Who needs IRS Form 1040 Schedule E?
Schedule E is usually used in conjunction with Form 1040 and accounts for supplemental income and loss. Therefore, everyone who received income from real estate, royalties, S corporations or partnerships should report it on Schedule E.
What is IRS 1040 Schedule E for?
Schedule E serves to report income received from real estate, trusts, residual interest and other areas or to inform the IRS about the loss of earnings that occurred in any of the above-mentioned areas.
Is IRS 1040 Schedule E Accompanied by other Forms?
In conjunction with Form 1040, Schedule E usually accompanies the tax return and doesn't require any other attachments. But there are some forms that you may be asked to file alongside Schedule E. These are From 1040 Schedule A, or Forms 3520, 4562, 4684, 4797, 6198 etc. You can find the full list of forms on the IRS official website in the instructions for Schedule E.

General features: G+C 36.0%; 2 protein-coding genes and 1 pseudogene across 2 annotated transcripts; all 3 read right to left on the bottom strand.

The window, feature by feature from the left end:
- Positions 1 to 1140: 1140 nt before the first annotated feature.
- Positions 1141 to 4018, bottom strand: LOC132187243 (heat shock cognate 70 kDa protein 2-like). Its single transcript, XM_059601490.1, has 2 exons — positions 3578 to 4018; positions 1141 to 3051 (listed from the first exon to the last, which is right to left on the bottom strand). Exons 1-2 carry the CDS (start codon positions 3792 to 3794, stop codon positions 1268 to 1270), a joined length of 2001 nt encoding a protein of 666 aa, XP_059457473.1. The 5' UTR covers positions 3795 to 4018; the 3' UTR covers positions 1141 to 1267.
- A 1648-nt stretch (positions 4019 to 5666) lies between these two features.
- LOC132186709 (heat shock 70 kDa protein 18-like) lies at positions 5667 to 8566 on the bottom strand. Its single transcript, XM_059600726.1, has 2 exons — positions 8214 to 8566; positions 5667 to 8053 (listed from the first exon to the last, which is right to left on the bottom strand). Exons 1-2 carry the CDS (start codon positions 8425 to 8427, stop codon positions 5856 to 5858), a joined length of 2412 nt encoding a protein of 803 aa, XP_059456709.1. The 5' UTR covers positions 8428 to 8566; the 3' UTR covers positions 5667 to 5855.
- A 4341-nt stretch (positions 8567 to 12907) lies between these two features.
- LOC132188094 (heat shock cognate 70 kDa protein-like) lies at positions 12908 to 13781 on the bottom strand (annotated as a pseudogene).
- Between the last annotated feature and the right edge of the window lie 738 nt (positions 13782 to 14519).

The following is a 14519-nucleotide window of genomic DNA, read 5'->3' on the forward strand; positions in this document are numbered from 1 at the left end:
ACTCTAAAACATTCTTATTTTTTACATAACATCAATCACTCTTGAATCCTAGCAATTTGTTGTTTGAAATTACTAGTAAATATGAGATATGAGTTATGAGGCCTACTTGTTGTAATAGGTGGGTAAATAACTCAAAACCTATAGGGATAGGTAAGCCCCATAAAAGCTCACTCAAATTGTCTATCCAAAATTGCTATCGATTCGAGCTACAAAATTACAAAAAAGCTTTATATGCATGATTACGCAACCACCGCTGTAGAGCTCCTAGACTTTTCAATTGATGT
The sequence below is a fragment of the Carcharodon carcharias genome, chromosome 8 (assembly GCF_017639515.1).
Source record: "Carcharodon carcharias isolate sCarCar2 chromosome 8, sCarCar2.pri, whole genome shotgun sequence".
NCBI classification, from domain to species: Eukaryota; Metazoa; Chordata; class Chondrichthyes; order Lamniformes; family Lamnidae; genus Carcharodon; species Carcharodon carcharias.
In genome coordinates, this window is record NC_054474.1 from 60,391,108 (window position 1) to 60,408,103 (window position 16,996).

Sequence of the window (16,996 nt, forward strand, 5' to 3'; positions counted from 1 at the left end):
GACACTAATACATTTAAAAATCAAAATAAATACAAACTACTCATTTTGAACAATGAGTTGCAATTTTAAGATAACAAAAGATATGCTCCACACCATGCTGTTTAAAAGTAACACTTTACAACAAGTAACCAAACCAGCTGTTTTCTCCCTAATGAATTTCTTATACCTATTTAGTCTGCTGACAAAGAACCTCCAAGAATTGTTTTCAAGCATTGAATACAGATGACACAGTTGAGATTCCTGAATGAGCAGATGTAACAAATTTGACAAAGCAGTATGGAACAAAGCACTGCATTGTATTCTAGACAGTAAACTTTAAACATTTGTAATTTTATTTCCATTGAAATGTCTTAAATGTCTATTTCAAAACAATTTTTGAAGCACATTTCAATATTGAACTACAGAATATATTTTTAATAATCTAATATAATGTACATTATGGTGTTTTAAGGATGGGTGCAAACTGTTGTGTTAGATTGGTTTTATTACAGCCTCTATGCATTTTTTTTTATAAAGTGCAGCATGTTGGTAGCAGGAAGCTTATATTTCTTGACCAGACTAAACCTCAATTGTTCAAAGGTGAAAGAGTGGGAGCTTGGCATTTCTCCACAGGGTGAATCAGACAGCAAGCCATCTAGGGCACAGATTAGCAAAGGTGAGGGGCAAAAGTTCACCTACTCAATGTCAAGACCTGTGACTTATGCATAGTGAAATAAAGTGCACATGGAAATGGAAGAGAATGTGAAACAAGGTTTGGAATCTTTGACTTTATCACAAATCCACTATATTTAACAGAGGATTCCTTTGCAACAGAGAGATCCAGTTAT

When is IRS Form 1040 Schedule E Due?
Schedule E is submitted together with Form 1040 that is on April 15th every year. However, in 2017 the tax day falls on April 18th because of the holidays.
How do I Fill out IRS Form 1040 Schedule E?
Schedule E is a two-page form with 4 parts to be completed:
- Part 1 accounts for income or loss from real estate and royalties. In this part provide the address of the property, its type, the expenses it took you to maintain the property, income it has brought you, and losses you’ve suffered
- Part 2 accounts for income and losses from partnership and S corporations. The fields in this part are to be completed with the detailed figures of passive and non-passive income and loss
- Part 3 requires data about income and loss from estates and trusts
- Part 4 accounts for real estate mortgage investments conduits
- Part 5 gives a summary of income and loss reported both in Schedule E and in Form 1040.
Where do I Send Form 1040 Schedule E?
Once done, Schedule E is sent to the IRS together with Form 1040.